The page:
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Lung cancer isn't only for smokers, says local advocate

"Anybody with lungs can get lung cancer," said Shannon Gall.

Kelowna's Shannon Gall, a stage four lung cancer patient, is speaking about her journey to mark Lung Cancer Awareness month this November.

Gall, who is a director with the BC Cancer Foundation, has long been an advocate for cancer research and for destigmatizing lung cancer.

"Anybody with lungs can get lung cancer," she said.

"It is not a smoker’s disease exclusively. Rates of smoking in North America are on the decline, but rates of lung cancer are rising.”

Gall tells Castanet it’s been a rollercoaster of emotions, radiation treatments and surgeries over the last four years, but that the results have been worth it for her and her family.

“When I was first diagnosed in 2018, there was a seven per cent chance that I would be alive in five years. I have just passed year four, managing and living with the disease, but treating it more like a chronic illness than a death sentence."

"My goal is to stay a step ahead of the science. As BC Cancer does more research, I need to stay ahead of that curve.”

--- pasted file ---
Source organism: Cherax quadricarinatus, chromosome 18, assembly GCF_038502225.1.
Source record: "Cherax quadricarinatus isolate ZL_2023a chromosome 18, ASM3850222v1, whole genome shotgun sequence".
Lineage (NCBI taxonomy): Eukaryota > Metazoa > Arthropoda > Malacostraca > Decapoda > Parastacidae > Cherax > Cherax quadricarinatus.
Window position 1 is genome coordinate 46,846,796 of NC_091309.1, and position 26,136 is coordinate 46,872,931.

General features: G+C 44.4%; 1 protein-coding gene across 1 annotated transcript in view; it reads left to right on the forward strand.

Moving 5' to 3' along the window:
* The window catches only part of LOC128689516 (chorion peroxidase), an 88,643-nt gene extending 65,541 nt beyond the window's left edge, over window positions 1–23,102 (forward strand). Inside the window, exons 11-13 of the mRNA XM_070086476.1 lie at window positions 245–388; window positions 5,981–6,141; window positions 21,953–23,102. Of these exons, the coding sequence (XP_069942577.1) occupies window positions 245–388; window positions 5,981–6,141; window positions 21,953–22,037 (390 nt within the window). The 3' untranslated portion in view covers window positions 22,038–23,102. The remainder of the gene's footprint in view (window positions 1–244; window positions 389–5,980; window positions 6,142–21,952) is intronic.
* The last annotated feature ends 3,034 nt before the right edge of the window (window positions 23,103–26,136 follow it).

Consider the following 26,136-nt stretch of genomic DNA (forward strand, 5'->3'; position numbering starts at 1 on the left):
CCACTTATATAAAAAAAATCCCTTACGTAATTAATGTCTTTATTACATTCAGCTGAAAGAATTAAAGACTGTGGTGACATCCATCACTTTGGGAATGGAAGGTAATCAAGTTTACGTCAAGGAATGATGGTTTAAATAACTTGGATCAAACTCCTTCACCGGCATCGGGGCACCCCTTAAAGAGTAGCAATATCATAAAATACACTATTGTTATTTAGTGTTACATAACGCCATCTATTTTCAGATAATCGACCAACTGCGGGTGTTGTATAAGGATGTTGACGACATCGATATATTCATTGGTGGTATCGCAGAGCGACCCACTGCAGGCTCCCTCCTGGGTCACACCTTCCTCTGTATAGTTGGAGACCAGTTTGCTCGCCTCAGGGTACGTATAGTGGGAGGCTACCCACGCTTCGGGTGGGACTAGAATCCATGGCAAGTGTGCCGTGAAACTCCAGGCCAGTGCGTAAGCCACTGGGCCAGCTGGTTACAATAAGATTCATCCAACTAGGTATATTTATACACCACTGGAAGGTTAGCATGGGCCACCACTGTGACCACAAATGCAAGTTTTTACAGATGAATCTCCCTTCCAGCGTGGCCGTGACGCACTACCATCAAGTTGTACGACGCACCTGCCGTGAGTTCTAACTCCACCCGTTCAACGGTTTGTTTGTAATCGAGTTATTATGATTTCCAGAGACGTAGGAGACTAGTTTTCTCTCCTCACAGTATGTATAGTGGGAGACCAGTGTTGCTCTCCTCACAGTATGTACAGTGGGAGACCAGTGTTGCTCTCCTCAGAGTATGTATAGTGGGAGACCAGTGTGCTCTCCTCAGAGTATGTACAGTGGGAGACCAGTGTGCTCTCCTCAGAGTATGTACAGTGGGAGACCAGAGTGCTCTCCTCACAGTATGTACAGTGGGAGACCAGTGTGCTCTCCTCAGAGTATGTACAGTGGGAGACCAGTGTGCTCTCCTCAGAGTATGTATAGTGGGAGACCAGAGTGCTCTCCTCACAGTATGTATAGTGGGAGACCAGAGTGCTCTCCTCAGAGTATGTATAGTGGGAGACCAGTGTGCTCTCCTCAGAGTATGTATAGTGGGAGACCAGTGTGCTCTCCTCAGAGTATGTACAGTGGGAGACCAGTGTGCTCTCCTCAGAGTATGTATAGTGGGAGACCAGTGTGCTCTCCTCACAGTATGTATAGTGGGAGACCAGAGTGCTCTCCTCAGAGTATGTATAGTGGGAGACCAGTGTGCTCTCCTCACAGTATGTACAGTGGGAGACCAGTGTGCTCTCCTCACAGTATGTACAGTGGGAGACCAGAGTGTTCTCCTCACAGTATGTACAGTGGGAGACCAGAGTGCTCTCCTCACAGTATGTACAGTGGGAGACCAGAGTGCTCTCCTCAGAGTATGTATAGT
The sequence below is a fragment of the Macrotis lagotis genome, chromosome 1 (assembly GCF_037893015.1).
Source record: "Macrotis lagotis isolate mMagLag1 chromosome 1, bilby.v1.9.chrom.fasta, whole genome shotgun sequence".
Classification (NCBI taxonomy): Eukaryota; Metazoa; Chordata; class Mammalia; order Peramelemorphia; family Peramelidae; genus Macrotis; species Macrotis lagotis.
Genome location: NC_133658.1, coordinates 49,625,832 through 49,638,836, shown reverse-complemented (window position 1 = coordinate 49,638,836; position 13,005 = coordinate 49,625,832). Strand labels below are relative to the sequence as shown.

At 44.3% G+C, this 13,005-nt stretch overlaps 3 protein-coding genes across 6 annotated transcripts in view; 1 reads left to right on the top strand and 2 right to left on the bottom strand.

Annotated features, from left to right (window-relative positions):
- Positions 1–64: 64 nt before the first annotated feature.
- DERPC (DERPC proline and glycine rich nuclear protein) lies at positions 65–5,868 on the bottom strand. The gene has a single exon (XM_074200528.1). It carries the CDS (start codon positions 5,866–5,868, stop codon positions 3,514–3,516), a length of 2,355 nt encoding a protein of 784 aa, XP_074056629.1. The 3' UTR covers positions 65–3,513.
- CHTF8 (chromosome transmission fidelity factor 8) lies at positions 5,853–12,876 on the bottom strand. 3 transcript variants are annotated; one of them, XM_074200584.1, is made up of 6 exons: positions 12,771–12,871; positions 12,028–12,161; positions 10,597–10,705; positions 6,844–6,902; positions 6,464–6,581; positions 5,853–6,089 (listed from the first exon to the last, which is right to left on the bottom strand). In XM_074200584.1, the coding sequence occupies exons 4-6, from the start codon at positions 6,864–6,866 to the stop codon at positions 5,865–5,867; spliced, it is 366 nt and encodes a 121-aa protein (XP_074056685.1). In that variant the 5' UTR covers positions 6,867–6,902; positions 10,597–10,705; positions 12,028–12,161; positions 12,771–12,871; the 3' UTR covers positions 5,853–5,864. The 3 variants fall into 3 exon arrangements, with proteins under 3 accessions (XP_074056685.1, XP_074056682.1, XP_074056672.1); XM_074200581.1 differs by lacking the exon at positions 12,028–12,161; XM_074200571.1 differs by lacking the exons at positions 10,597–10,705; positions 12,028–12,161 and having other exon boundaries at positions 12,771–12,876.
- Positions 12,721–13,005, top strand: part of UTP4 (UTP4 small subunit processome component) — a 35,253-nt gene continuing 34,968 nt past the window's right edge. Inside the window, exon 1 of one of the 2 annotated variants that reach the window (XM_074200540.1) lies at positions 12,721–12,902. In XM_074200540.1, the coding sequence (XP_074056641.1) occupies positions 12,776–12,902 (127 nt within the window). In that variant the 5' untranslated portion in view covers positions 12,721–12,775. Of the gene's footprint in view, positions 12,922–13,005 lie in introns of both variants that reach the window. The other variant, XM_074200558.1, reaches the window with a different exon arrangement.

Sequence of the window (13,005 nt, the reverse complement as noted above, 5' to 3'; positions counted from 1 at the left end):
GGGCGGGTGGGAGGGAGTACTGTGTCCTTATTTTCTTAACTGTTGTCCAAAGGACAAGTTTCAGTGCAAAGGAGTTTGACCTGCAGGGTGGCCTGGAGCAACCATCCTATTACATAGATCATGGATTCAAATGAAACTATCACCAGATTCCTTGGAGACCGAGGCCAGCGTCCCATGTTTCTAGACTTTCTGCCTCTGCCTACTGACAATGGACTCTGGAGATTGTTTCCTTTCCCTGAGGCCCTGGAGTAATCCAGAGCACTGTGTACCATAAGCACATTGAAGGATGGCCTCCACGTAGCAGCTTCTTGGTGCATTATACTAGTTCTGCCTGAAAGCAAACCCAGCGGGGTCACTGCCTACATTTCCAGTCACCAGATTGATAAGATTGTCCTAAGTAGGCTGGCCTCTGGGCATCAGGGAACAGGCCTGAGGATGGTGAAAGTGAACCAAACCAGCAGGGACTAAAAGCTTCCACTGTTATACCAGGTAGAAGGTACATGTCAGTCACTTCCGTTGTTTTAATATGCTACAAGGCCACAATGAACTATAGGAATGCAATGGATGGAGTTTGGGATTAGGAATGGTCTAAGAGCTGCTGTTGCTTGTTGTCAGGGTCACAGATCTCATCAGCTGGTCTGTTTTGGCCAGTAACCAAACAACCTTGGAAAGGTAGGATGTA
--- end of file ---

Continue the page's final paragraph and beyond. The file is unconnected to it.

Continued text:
She and her husband raised over $1 million to help establish the provincial lung cancer screening program in 2020. She's been raising funds for cancer research since 2015 when her father passed away from pancreatic cancer.

Gall says it was originally simple back pain that led to her eventual diagnosis, so she is encouraging people to always listen to their body and to regularly schedule health check-ups.

“I think just being aware. If you have a pain that doesn’t go away, that’s not normal. If you have a cough that doesn’t go away, don’t blame COVID because it can be anything. If you have a feeling that something is off, see your doctor," said Gall.

According to Stats Canada, more than 21,000 Canadians die each year from lung cancer. Gall is hoping Lung Cancer Awareness Month can help lower those numbers.